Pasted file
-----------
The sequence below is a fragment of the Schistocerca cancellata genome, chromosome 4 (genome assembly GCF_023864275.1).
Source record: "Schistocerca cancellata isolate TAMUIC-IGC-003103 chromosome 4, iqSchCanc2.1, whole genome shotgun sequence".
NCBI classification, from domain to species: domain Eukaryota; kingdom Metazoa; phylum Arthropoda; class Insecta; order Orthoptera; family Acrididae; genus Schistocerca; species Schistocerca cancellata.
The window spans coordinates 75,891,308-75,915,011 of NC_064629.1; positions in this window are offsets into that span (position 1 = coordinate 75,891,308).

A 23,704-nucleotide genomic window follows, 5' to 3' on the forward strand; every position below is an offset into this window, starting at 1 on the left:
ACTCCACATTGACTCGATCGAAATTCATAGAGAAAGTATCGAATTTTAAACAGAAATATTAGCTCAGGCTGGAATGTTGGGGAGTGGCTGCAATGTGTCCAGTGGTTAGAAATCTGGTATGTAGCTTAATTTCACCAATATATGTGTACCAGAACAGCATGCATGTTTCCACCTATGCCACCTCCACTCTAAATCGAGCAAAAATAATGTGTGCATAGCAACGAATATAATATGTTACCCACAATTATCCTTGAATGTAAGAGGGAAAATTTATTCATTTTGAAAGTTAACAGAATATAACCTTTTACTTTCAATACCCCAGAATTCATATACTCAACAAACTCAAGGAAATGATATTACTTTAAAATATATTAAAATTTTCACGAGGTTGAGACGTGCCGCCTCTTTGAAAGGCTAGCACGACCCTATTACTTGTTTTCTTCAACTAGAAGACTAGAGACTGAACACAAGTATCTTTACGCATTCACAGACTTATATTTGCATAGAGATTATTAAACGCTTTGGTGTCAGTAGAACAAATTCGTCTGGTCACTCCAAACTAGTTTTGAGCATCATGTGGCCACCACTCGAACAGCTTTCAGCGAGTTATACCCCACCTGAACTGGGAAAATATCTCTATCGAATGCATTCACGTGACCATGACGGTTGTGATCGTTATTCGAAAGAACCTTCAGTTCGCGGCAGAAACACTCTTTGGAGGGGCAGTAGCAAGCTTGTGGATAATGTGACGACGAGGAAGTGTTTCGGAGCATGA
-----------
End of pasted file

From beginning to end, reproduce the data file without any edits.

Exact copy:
The sequence below is a fragment of the Schistocerca cancellata genome, chromosome 4 (genome assembly GCF_023864275.1).
Source record: "Schistocerca cancellata isolate TAMUIC-IGC-003103 chromosome 4, iqSchCanc2.1, whole genome shotgun sequence".
NCBI classification, from domain to species: domain Eukaryota; kingdom Metazoa; phylum Arthropoda; class Insecta; order Orthoptera; family Acrididae; genus Schistocerca; species Schistocerca cancellata.
The window spans coordinates 75,891,308-75,915,011 of NC_064629.1; positions in this window are offsets into that span (position 1 = coordinate 75,891,308).

A 23,704-nucleotide genomic window follows, 5' to 3' on the forward strand; every position below is an offset into this window, starting at 1 on the left:
ACTCCACATTGACTCGATCGAAATTCATAGAGAAAGTATCGAATTTTAAACAGAAATATTAGCTCAGGCTGGAATGTTGGGGAGTGGCTGCAATGTGTCCAGTGGTTAGAAATCTGGTATGTAGCTTAATTTCACCAATATATGTGTACCAGAACAGCATGCATGTTTCCACCTATGCCACCTCCACTCTAAATCGAGCAAAAATAATGTGTGCATAGCAACGAATATAATATGTTACCCACAATTATCCTTGAATGTAAGAGGGAAAATTTATTCATTTTGAAAGTTAACAGAATATAACCTTTTACTTTCAATACCCCAGAATTCATATACTCAACAAACTCAAGGAAATGATATTACTTTAAAATATATTAAAATTTTCACGAGGTTGAGACGTGCCGCCTCTTTGAAAGGCTAGCACGACCCTATTACTTGTTTTCTTCAACTAGAAGACTAGAGACTGAACACAAGTATCTTTACGCATTCACAGACTTATATTTGCATAGAGATTATTAAACGCTTTGGTGTCAGTAGAACAAATTCGTCTGGTCACTCCAAACTAGTTTTGAGCATCATGTGGCCACCACTCGAACAGCTTTCAGCGAGTTATACCCCACCTGAACTGGGAAAATATCTCTATCGAATGCATTCACGTGACCATGACGGTTGTGATCGTTATTCGAAAGAACCTTCAGTTCGCGGCAGAAACACTCTTTGGAGGGGCAGTAGCAAGCTTGTGGATAATGTGACGACGAGGAAGTGTTTCGGAGCATGA